From a university administrator's perspective, putting more money into the business and economic departments may be appealing to the many students focused on "getting a good job" after graduation, but that alone is not enough. How can a student go into business without attention to ethical ideals, or the ability to critically analyze a document? Both are "skills" taught in the humanities. If a college is truly interested in turning out students for the workforce, then it must strive to give those students an integrated education that offers something from each discipline in a more synthesized manner. The humanities teach the individual how to work as an ambassador, linking different experiences and discourses together. Critical thinking, analysis, an understanding of the power of interpretation and recognition of history are at the heart of the humanities, within the classroom and outside of it. [Melissa DiMartino]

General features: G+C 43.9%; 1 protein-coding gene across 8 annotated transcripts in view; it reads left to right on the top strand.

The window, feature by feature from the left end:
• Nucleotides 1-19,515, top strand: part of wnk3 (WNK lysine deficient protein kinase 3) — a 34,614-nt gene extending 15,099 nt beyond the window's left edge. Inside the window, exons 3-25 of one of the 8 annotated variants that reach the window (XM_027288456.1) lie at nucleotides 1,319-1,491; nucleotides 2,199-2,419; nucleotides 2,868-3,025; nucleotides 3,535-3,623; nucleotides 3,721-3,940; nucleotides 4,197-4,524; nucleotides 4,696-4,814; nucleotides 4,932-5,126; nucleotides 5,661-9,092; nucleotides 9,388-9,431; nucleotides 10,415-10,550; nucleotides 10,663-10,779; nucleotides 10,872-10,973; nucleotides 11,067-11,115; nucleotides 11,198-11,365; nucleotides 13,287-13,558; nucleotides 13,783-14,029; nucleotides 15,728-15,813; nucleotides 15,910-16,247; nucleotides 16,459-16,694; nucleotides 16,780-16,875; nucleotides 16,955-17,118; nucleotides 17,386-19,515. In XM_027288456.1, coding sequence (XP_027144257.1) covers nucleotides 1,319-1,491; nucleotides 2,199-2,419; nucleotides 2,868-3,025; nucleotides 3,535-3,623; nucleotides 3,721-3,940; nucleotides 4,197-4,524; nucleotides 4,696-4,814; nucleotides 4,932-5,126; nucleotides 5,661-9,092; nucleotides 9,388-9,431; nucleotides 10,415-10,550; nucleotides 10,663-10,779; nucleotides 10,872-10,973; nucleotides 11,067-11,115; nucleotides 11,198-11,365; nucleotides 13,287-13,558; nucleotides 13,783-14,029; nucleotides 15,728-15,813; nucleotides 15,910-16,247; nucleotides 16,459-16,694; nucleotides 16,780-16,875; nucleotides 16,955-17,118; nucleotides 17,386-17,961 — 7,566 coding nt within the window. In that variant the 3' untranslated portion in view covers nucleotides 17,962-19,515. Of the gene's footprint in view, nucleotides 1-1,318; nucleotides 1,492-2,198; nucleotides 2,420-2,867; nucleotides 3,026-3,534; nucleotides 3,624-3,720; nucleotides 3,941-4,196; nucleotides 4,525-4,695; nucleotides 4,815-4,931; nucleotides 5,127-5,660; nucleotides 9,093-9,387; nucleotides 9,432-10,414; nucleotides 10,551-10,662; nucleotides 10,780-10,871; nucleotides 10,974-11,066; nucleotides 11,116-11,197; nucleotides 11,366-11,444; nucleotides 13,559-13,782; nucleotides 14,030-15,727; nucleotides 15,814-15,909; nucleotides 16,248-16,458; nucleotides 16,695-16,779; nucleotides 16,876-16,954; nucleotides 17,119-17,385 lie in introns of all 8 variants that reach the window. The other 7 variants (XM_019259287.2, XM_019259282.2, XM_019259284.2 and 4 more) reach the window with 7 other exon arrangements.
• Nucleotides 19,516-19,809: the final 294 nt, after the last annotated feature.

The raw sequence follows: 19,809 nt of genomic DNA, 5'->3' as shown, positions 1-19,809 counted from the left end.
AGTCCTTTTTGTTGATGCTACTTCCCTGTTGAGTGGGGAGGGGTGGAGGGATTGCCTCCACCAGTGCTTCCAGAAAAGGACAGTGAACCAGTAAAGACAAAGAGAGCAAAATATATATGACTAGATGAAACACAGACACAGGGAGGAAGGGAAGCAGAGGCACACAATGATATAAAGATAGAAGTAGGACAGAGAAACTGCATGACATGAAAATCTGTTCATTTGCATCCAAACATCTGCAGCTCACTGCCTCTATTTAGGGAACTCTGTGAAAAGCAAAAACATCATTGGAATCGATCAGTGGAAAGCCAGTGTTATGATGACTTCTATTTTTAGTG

Issues outside of "scientific fact" confront humans constantly. The excitement generated by reading, the pleasure of aesthetic experience, are the "living" part of human life. In addition to the aesthetic experience, however, literature has a specific value. Literature provides examples of possibilities for thinking and questioning. These examples are not "objective lessons" for correct response or behavior, but approaches toward learning itself: how do I read this? how do I think about this? These questions, and thinking itself, are essentially based in language. Human confrontations with real events are addressed, negotiated, and decided through language...or through violence. [Jeff McConnell]

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Questions? E-mail: being.human@fredonia.edu
MLW Symposium, Department of English
SUNY Fredonia - 277 Fenton Hall - Fredonia, NY 14063
Phone: (716) 673-3125 | Fax: (716) 673-4661

Page modified 7/15/14